Scaling up Community Therapeutic Care (CTC) in Malawi

March 2009, Issue 35 of Field Exchange has been released by Emergency Nutrition Network. Among the Field articles, Research and News & Views presented in this issue were:

  • The CTC advisory service: Supporting the Country-wide scale up of CTC in Malawi
  • New method for assessing acute malnutrition in nomadic pastoralist populations
  • Impact of WHO standards on SAM response to treatment
  • FANTA training guide for Community Management of Acute Malnutrition
  • WHO/UNICEF/WFP/UNHCR informal consultation on moderate malnutrition management in Under 5s
  • Toolkit for addressing Nutrition in Emergencies

The challenge of a National scaling up of CTC in Malawi, Approach, Main achievements, Challenges and Lessons learned have been discussed. One of the lessons was that having a separate support unit within the Ministry of Health to focus on issues of scale up was essential to rapid progress achieved in Malawi. This was because the demands of scaling up generally exceeded the existing resources.

The authors of the Field article titled “New method for assessing acute malnutrition in nomadic pastoralist populations” described two main challenges in surveying this group. These were:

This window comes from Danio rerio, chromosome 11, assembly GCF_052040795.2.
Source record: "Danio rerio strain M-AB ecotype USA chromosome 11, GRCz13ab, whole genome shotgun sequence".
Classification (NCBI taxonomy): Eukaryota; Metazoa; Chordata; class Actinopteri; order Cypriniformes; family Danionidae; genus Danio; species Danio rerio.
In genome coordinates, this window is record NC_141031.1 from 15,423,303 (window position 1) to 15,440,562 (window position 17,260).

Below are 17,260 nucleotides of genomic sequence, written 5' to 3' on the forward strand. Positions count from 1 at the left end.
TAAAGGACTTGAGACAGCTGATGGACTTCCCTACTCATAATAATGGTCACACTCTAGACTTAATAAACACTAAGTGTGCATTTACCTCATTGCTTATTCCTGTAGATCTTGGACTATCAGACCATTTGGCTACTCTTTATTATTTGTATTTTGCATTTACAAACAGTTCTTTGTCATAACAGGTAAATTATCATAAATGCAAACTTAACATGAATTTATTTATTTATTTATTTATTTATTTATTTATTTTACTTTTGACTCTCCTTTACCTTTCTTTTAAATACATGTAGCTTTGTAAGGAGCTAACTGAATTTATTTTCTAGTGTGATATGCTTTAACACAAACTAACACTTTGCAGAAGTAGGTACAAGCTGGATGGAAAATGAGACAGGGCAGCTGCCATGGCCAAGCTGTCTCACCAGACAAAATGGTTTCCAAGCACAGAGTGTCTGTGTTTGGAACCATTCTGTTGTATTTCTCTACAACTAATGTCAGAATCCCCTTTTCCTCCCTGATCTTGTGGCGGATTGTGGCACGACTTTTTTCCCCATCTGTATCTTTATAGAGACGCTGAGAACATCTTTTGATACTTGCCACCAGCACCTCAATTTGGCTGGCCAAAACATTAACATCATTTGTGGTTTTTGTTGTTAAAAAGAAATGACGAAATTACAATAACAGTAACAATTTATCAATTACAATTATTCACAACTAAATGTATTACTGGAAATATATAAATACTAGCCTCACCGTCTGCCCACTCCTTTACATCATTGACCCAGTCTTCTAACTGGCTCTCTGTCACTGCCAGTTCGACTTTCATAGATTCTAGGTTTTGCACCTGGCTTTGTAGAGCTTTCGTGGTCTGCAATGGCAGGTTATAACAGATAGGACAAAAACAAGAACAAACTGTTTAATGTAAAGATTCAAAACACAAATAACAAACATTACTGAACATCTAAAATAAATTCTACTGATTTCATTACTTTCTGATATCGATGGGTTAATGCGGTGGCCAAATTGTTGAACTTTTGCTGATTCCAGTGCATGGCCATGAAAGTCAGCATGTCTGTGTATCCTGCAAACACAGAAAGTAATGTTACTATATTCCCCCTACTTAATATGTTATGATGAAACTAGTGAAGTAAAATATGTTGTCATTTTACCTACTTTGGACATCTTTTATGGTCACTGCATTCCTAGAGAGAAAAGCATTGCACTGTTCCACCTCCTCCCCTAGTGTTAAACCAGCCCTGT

• Case definition for wasting. The usual weight-for-height based case definitions has returned higher prevalence’s of malnutrition than Mid Upper Arm Circumference in pastoralist children over 24 months.
  • Selecting a representative sample in an area with a mobile low density population for whom there are few reliable data on population size at the community level.

On the impact of WHO standards on SAM, it was stated that a total of eight times more children (n=25, 754) were classified as severely malnourished according to the WHO standards compared to the NCHS reference (n=2, 989). However the impact of using the WHO standards was that children had shorter durations of treatment, greater rates of recovery, fewer deaths and less loss to follow-up or need for inpatient care.

There are other interesting presentations in the current Issue. Click on the link to access the full publication.

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